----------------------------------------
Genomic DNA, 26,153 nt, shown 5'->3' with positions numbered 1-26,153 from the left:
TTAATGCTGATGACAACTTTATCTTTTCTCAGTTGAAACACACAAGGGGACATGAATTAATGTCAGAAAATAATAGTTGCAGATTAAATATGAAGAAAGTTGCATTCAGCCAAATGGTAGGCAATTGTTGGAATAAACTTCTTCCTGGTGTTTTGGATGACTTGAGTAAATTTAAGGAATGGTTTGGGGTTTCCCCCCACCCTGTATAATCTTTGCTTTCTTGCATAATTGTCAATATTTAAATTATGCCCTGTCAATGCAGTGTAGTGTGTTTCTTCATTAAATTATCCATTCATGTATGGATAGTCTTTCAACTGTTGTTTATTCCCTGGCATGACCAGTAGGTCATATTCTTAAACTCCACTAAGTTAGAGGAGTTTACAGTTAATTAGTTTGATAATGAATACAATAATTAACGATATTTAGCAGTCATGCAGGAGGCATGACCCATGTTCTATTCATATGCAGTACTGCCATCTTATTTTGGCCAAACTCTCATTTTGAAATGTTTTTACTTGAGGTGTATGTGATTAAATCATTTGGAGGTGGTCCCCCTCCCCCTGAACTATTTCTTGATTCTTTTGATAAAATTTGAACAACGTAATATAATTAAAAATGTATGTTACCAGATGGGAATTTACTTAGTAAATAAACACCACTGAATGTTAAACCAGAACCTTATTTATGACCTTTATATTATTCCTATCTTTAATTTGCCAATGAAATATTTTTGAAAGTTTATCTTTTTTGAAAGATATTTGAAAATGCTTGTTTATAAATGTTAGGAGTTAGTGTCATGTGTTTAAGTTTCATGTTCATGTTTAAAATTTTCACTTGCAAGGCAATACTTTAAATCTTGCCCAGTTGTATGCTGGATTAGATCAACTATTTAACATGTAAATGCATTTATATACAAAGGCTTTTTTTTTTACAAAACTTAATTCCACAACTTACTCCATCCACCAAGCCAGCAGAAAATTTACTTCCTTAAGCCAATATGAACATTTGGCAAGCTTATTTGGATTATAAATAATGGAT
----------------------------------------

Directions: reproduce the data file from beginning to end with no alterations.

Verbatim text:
Genomic DNA, 26,153 nt, shown 5'->3' with positions numbered 1-26,153 from the left:
TTAATGCTGATGACAACTTTATCTTTTCTCAGTTGAAACACACAAGGGGACATGAATTAATGTCAGAAAATAATAGTTGCAGATTAAATATGAAGAAAGTTGCATTCAGCCAAATGGTAGGCAATTGTTGGAATAAACTTCTTCCTGGTGTTTTGGATGACTTGAGTAAATTTAAGGAATGGTTTGGGGTTTCCCCCCACCCTGTATAATCTTTGCTTTCTTGCATAATTGTCAATATTTAAATTATGCCCTGTCAATGCAGTGTAGTGTGTTTCTTCATTAAATTATCCATTCATGTATGGATAGTCTTTCAACTGTTGTTTATTCCCTGGCATGACCAGTAGGTCATATTCTTAAACTCCACTAAGTTAGAGGAGTTTACAGTTAATTAGTTTGATAATGAATACAATAATTAACGATATTTAGCAGTCATGCAGGAGGCATGACCCATGTTCTATTCATATGCAGTACTGCCATCTTATTTTGGCCAAACTCTCATTTTGAAATGTTTTTACTTGAGGTGTATGTGATTAAATCATTTGGAGGTGGTCCCCCTCCCCCTGAACTATTTCTTGATTCTTTTGATAAAATTTGAACAACGTAATATAATTAAAAATGTATGTTACCAGATGGGAATTTACTTAGTAAATAAACACCACTGAATGTTAAACCAGAACCTTATTTATGACCTTTATATTATTCCTATCTTTAATTTGCCAATGAAATATTTTTGAAAGTTTATCTTTTTTGAAAGATATTTGAAAATGCTTGTTTATAAATGTTAGGAGTTAGTGTCATGTGTTTAAGTTTCATGTTCATGTTTAAAATTTTCACTTGCAAGGCAATACTTTAAATCTTGCCCAGTTGTATGCTGGATTAGATCAACTATTTAACATGTAAATGCATTTATATACAAAGGCTTTTTTTTTTACAAAACTTAATTCCACAACTTACTCCATCCACCAAGCCAGCAGAAAATTTACTTCCTTAAGCCAATATGAACATTTGGCAAGCTTATTTGGATTATAAATAATGGAT